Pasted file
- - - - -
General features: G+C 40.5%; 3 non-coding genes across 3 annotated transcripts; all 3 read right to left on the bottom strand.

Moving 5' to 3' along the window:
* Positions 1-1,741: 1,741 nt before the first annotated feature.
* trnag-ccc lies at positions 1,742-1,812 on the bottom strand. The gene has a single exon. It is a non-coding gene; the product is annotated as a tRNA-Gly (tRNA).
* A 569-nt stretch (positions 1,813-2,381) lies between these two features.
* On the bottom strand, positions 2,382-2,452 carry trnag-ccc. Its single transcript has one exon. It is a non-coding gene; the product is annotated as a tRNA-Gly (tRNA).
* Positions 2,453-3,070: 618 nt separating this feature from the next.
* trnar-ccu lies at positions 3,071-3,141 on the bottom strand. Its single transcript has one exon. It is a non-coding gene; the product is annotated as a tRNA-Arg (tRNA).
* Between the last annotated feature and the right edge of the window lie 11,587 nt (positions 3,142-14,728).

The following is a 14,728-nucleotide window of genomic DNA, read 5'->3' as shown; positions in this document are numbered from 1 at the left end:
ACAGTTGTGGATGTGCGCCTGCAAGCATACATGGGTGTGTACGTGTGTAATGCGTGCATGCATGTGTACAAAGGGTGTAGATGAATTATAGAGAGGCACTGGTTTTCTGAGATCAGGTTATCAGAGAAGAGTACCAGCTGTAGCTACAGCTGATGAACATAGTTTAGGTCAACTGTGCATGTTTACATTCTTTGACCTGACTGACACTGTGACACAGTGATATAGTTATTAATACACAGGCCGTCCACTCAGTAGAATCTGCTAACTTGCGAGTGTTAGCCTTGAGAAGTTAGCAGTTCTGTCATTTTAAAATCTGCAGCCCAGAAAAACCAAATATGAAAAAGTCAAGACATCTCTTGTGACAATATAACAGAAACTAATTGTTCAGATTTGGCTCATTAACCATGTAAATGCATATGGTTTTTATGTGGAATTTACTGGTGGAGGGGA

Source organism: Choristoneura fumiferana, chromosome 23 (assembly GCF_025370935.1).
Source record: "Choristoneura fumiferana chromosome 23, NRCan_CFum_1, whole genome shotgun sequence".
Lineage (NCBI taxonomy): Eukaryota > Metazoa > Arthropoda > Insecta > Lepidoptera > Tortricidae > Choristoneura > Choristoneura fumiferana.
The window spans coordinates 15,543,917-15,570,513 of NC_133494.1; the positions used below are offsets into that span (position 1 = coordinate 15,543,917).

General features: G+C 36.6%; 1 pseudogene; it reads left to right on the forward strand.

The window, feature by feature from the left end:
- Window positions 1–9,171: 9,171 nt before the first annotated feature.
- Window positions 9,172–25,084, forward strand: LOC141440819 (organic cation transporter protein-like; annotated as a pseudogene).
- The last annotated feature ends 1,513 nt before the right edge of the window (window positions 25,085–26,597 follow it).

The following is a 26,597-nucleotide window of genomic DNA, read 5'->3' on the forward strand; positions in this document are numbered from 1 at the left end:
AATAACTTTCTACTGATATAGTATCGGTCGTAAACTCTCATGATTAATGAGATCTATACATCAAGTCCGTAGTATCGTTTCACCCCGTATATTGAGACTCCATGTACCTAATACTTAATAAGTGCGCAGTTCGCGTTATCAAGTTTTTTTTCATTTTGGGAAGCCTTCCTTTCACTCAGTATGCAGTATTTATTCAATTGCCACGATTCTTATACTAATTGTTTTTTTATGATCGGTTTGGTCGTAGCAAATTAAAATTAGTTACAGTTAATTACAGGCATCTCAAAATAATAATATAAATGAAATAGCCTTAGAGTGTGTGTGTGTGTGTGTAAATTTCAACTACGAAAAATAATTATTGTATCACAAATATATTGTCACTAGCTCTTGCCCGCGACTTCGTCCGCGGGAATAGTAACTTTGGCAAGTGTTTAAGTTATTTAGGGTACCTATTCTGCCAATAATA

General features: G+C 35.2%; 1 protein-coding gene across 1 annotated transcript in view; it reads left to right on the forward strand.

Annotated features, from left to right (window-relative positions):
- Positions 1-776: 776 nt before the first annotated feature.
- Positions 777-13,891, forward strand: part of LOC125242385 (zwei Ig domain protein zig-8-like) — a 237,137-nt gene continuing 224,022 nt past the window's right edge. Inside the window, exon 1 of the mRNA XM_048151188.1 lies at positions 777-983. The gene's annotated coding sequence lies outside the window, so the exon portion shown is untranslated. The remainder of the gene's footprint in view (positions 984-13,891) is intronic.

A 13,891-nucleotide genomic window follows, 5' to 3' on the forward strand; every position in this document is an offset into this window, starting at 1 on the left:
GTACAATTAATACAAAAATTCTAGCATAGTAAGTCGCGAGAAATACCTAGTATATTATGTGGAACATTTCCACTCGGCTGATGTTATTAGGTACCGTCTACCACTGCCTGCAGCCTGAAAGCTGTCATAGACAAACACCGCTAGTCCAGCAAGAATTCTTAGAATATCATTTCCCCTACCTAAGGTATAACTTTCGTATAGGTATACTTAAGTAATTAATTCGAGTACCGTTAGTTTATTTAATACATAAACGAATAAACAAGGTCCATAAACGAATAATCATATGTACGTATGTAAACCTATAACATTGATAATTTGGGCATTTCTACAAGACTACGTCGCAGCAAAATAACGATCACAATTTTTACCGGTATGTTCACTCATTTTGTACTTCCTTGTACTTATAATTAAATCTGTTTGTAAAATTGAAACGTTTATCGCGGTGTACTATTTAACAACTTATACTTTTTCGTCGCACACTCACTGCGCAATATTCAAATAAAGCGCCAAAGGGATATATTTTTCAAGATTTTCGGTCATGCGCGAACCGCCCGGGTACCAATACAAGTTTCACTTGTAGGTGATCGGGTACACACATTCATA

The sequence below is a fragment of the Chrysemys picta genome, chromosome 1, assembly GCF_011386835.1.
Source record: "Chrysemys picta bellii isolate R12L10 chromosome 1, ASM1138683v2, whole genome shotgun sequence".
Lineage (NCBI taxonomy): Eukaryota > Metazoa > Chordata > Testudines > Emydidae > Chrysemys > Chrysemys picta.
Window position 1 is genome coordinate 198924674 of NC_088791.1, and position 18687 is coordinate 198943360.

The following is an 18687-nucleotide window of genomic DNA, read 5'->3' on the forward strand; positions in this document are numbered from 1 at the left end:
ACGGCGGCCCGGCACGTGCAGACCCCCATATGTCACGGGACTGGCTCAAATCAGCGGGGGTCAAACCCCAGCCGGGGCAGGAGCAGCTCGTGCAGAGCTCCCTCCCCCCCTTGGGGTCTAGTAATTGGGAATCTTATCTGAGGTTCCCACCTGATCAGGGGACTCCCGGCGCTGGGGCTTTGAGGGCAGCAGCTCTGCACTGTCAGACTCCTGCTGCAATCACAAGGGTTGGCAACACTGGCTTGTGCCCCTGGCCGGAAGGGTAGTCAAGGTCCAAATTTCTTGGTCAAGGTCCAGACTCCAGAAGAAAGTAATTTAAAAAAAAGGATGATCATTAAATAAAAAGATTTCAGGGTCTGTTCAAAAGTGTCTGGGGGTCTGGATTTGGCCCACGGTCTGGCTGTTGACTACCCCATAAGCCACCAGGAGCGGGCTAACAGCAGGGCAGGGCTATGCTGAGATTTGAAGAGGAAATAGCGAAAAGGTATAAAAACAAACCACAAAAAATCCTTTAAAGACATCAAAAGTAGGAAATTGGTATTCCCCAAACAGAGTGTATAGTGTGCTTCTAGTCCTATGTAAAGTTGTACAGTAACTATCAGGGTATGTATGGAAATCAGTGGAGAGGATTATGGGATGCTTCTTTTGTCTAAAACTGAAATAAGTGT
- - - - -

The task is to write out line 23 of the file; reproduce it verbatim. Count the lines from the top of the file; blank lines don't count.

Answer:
General features: G+C 35.2%; 1 protein-coding gene across 1 annotated transcript in view; it reads left to right on the forward strand.